The First Part Last
The First Part Last

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Annotation: Bobby's carefree teenage life changes forever when he becomes a father and must care for his adored baby daughter.
Catalog Number: #102981
Format: Perma-Bound Edition
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Copyright Date: 2003
Edition Date: 2005
Pages: 132 pages
Availability: Available
ISBN: Publisher: 1-442-40343-8 Perma-Bound: 0-605-01170-2
ISBN 13: Publisher: 978-1-442-40343-7 Perma-Bound: 978-0-605-01170-0
Dewey: Fic
LCCN: 2002036512
Dimensions: 18 cm.
Language: English
Reviews:
Horn Book
Sixteen-year-old Bobby and his girlfriend, Nia, had planned to put their baby, Feather, up for adoption, but Feather becomes impossible to relinquish after, as the reader learns at book's end, pregnancy-related eclampsia leaves Nia in an irreversible coma. What resonate in this prequel to the Coretta Scott King Award-winning Heaven are the sacrifices Bobby makes for Feather's sake.
Kirkus Reviews
"The rules: If she hollers, she is mine. If she needs to be changed, she is always mine. In the dictionary next to sitter,' there is not a picture of Grandma. It's time to grow up. Too late, you're out of time. Be a grown-up." Sixteen-year-old Bobby has met the love of his life: his daughter. Told in alternating chapters that take place "then" and "now," Bobby relates the hour-by-hour tribulations and joys of caring for a newborn, and the circumstances that got him there. Managing to cope with support, but little help, from his single mother (who wants to make sure he does this on his own), Bobby struggles to maintain friendships and a school career while giving his daughter the love and care she craves from him at every moment. By narrating from a realistic first-person voice, Johnson manages to convey a story that is always complex, never preachy. The somewhat pat ending doesn't diminish the impact of this short, involving story. It's the tale of one young man and his choices, which many young readers will appreciate and enjoy. (Fiction. YA)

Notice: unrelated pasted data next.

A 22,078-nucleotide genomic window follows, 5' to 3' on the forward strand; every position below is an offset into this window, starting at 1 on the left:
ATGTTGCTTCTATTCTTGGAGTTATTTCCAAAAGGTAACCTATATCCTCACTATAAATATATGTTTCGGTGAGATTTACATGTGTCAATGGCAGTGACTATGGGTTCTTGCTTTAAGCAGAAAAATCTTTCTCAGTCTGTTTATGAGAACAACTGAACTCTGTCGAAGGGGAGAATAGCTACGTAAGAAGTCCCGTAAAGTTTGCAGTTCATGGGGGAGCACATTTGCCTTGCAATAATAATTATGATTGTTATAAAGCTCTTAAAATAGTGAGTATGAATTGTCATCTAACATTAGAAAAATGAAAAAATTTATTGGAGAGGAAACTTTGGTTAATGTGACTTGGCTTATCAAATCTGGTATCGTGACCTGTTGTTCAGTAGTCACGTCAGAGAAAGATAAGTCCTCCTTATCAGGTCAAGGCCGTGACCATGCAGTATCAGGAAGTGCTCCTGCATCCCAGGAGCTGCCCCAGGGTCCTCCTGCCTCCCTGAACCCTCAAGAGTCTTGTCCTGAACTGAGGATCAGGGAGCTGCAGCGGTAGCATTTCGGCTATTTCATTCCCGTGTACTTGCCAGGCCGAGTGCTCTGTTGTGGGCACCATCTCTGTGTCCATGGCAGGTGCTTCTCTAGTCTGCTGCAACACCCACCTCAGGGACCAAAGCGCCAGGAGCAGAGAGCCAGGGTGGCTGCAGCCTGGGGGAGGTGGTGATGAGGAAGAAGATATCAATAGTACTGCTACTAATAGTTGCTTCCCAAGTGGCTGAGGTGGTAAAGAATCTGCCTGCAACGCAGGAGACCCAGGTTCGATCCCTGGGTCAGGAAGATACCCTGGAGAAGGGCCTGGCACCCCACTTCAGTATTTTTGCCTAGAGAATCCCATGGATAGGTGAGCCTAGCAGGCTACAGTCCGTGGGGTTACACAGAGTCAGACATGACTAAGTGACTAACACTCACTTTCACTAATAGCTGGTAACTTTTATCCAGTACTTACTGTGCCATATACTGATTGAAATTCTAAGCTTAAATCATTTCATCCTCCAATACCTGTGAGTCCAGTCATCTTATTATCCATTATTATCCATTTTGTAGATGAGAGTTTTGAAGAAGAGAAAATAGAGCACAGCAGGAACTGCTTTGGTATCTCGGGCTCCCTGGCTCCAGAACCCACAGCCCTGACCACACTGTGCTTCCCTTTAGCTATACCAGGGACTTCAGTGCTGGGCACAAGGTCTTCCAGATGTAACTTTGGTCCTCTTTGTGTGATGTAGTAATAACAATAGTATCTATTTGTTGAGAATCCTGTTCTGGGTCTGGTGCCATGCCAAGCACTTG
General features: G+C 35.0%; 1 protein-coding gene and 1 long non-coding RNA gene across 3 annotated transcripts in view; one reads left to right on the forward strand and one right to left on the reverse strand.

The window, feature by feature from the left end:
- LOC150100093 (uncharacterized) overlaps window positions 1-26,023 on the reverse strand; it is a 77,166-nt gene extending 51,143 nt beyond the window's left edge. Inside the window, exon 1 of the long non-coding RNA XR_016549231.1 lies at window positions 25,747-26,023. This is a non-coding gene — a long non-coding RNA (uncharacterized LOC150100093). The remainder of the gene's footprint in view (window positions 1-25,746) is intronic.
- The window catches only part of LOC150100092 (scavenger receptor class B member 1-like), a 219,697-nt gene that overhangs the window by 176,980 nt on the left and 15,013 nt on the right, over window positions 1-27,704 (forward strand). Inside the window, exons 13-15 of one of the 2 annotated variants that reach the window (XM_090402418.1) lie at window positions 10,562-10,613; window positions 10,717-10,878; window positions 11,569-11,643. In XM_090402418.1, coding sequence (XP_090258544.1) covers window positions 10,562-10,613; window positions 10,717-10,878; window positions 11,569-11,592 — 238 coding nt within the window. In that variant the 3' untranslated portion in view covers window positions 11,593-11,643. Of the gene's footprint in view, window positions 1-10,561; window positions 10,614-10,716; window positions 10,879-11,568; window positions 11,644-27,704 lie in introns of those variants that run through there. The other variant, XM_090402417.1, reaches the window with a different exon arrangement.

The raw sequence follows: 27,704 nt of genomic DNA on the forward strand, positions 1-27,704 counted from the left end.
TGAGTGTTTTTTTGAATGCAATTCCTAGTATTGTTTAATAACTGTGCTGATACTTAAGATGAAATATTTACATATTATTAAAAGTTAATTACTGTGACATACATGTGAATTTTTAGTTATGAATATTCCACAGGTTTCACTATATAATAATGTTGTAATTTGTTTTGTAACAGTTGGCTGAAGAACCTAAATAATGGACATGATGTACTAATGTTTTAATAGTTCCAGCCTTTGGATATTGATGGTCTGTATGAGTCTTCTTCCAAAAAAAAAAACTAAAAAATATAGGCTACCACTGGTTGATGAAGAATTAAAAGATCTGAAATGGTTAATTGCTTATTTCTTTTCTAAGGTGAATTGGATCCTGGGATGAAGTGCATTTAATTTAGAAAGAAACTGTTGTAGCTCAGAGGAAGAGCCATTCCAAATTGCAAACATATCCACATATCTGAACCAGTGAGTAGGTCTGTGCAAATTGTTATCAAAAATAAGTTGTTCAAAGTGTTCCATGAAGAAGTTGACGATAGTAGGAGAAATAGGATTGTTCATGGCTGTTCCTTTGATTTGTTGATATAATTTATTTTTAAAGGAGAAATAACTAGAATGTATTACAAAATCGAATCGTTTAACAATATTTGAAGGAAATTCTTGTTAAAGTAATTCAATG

Publishers Weekly

A 16-year-old tells the story of how he became a single dad.In a starred review of this companion to Heaven, PW said, "The author skillfully relates the hope in the midst of pain." Ages 12-up. (Dec.)

School Library Journal
Gr 8 Up-Brief, poetic, and absolutely riveting, this gem of a novel tells the story of a young father struggling to raise an infant. Bobby, 16, is a sensitive and intelligent narrator. His parents are supportive but refuse to take over the child-care duties, so he struggles to balance parenting, school, and friends who don't comprehend his new role. Alternate chapters go back to the story of Bobby's relationship with his girlfriend Nia and how parents and friends reacted to the news of her pregnancy. Bobby's parents are well-developed characters, Nia's upper-class family somewhat less so. Flashbacks lead to the revelation in the final chapters that Nia is in an irreversible coma caused by eclampsia. This twist, which explains why Bobby is raising Feather on his own against the advice of both families, seems melodramatic. So does a chapter in which Bobby snaps from the pressure and spends an entire day spray painting a picture on a brick wall, only to be arrested for vandalism. However, any flaws in the plot are overshadowed by the beautiful writing. Scenes in which Bobby expresses his love for his daughter are breathtaking. Teens who enjoyed Margaret Bechard's Hanging on to Max (Millbrook, 2002) will love this book, too, despite very different conclusions. The attractive cover photo of a young black man cradling an infant will attract readers.-Miranda Doyle, San Francisco Public Library Copyright 2003 Reed Business Information.
Starred Review for Publishers Weekly

In this companion novel, Johnson's fans learn just how Bobby, the single father for whom Marley baby-sits in Heaven, landed in that small town in Ohio. Beginning his story when his daughter, Feather, is just 11 days old, 16-year-old Bobby tells his story in chapters that alternate between the present and the bittersweet past that has brought him to the point of single parenthood. Each nuanced chapter feels like a poem in its economy and imagery; yet the characters—Bobby and the mother of his child, Nia, particularly, but also their parents and friends, and even newborn Feather—emerge fully formed. Bobby tells his parents about the baby ("Not moving and still quiet, my pops just starts to cry") and contrasts his father's reaction with that of Nia's father ("He looks straight ahead like he's watching a movie outside the loft windows"). The way he describes Nia and stands by her throughout the pregnancy conveys to readers what a loving and trustworthy father he promises to be. The only misstep is a chapter from Nia's point of view, which takes readers out of Bobby's capable hands. But as the past and present threads join in the final chapter, readers will only clamor for more about this memorable father-daughter duo—and an author who so skillfully relates the hope in the midst of pain. Ages 12-up. (June)

Starred Review ALA Booklist